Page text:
Housing slump hurts HD Supply sale price

ATLANTA The housing slump and mortgage credit troubles have caused the Home Depot to amend its purchase and sale agreement for HD Supply. HD Supply is being sold to an acquisition corporation formed by affiliates of Bain Capital Partners, The Carlyle Group and Clayton, Dubilier & Rice for $8.5 billion, $1.8 billion less than the $10.3 billion the parties had agreed upon back in June. To assuage its

ATLANTA – The housing slump and mortgage credit troubles have caused the Home Depot to amend its purchase and sale agreement for HD Supply. HD Supply is being sold to an acquisition corporation formed by affiliates of Bain Capital Partners, The Carlyle Group and Clayton, Dubilier & Rice for $8.5 billion, $1.8 billion less than the $10.3 billion the parties had agreed upon back in June.

To assuage its lenders, Home Depot has also agreed to purchase a 12.5% equity interest in HD Supply for $325 million, and to guarantee a $1 billion senior secured loan of HD Supply.

The transaction was scheduled to close Aug. 30, 2007.

In connect ion wi th the amendment, Merrill Lynch, JP Morgan and Lehman Brothers provided to the private equity consortium revised debt commitment letters for 100% of the third party debt financing. After giving consideration for the equity investment and expenses associated with the transaction, the company expects to net approximately $7.9 billion in cash proceeds from the sale.

“Despite the softness in the financing and residential construction markets, the terms of the HD Supply sale deliver shareholder value today and in the future as we will share in HD Supply’s upside potential. We are now focused on our retail business,” said Frank Blake, chairman & CEO of The Home Depot.

The company reiterated its earnings outlook that it expects its earnings per share from continuing operations to decline by 12%-15% for fiscal 2007. Consolidated earnings per share are expected to decline by 15%-18% for fiscal 2007. The sale of HD Supply is not expected to have a material impact on the company’s 2007 financial results.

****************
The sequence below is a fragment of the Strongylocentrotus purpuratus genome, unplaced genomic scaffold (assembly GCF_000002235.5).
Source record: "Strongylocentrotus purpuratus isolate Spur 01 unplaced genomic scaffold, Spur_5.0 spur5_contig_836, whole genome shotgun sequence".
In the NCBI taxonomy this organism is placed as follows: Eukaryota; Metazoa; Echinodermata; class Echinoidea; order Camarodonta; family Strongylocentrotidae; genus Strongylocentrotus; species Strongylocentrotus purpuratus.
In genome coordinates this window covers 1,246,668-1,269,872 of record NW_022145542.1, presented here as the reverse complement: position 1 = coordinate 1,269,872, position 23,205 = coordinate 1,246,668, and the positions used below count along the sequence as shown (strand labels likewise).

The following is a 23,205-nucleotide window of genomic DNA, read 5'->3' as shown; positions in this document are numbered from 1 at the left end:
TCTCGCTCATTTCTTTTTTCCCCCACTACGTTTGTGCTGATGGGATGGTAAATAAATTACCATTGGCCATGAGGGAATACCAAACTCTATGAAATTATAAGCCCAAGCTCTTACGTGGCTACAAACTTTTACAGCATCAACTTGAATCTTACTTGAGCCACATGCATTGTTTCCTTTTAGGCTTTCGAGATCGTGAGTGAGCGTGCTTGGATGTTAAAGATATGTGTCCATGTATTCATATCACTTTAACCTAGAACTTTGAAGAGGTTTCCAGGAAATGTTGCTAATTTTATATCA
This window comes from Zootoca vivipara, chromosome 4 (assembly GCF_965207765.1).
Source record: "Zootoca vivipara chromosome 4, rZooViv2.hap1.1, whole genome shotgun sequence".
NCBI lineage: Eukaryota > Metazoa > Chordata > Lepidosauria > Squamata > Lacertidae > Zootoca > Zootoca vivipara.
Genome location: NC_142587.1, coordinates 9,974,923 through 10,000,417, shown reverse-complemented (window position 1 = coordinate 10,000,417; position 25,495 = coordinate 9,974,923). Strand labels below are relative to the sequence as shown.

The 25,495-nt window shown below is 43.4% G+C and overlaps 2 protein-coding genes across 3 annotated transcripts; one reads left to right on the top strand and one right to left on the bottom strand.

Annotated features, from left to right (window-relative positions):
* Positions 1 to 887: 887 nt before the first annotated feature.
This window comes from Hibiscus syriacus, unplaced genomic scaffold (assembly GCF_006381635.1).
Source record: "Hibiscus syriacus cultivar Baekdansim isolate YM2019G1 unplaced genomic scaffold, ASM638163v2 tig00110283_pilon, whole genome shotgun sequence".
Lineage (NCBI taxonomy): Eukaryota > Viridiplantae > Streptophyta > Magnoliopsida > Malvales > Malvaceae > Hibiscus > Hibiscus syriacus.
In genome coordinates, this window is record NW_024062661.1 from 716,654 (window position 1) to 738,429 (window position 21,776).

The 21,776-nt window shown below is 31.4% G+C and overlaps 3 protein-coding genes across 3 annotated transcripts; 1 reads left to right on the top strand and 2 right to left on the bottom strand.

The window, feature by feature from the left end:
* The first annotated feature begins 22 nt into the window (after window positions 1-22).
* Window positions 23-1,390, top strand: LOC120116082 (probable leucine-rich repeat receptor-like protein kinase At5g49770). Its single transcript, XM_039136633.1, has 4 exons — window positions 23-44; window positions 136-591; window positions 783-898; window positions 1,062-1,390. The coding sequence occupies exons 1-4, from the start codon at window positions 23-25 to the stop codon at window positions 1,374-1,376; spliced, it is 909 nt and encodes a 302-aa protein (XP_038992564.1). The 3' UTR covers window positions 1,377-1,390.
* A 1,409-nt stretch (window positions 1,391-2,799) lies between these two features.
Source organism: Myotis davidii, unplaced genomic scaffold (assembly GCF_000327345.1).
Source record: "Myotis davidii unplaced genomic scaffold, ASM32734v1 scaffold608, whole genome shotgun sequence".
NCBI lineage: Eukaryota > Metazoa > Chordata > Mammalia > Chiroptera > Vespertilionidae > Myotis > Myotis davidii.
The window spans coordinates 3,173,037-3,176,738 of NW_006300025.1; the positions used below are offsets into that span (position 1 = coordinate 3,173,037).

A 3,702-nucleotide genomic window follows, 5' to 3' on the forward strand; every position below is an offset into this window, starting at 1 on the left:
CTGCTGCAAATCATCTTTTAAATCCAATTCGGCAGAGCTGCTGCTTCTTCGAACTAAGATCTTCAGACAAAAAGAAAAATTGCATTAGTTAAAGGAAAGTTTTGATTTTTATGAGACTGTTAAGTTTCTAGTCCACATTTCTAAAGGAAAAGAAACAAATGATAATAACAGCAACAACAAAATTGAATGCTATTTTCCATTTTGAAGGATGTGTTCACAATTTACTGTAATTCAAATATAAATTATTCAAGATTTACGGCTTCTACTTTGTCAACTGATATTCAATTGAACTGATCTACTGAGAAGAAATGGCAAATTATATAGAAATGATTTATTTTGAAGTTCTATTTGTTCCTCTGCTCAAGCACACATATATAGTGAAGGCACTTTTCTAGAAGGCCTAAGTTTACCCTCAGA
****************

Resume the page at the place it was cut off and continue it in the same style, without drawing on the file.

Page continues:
Beginning in February 2007, Home Depot began a strategic review of HD Supply, in an effort to increase the company’s focus on its core retail business. The sale received clearance from Federal antitrust authorities in the beginning of July. The parties said back in June that the transaction was not conditioned upon financing.

At the same time that Home Depot announced closing of the sale of HD Supply to the private equity firms, it announced a $22.5 billion buyback of its stock, financed by the proceeds from the sale of HD Supply, existing cash on hand and the net proceeds from an anticipated $12 billion issuance of senior unsecured notes. That recapitalization plan is still planned, despite the reduction in the sale price.

The buyback may ultimately involve as much as 30% of Home Depot’s shares over the next two to three years.

Goldman, Sachs & Co. served as the Company’s financial advisor for the amended purchase and sale agreement.

The Home Depot has 2,206 retail stores in all 50 states, the District of Columbia, Puerto Rico, U.S. Virgin Islands, 10 Canadian provinces, Mexico and China. In fiscal 2006, The Home Depot had sales of $90.8 billion and earnings of $5.8 billion. The company employs approximately 364,000 associates.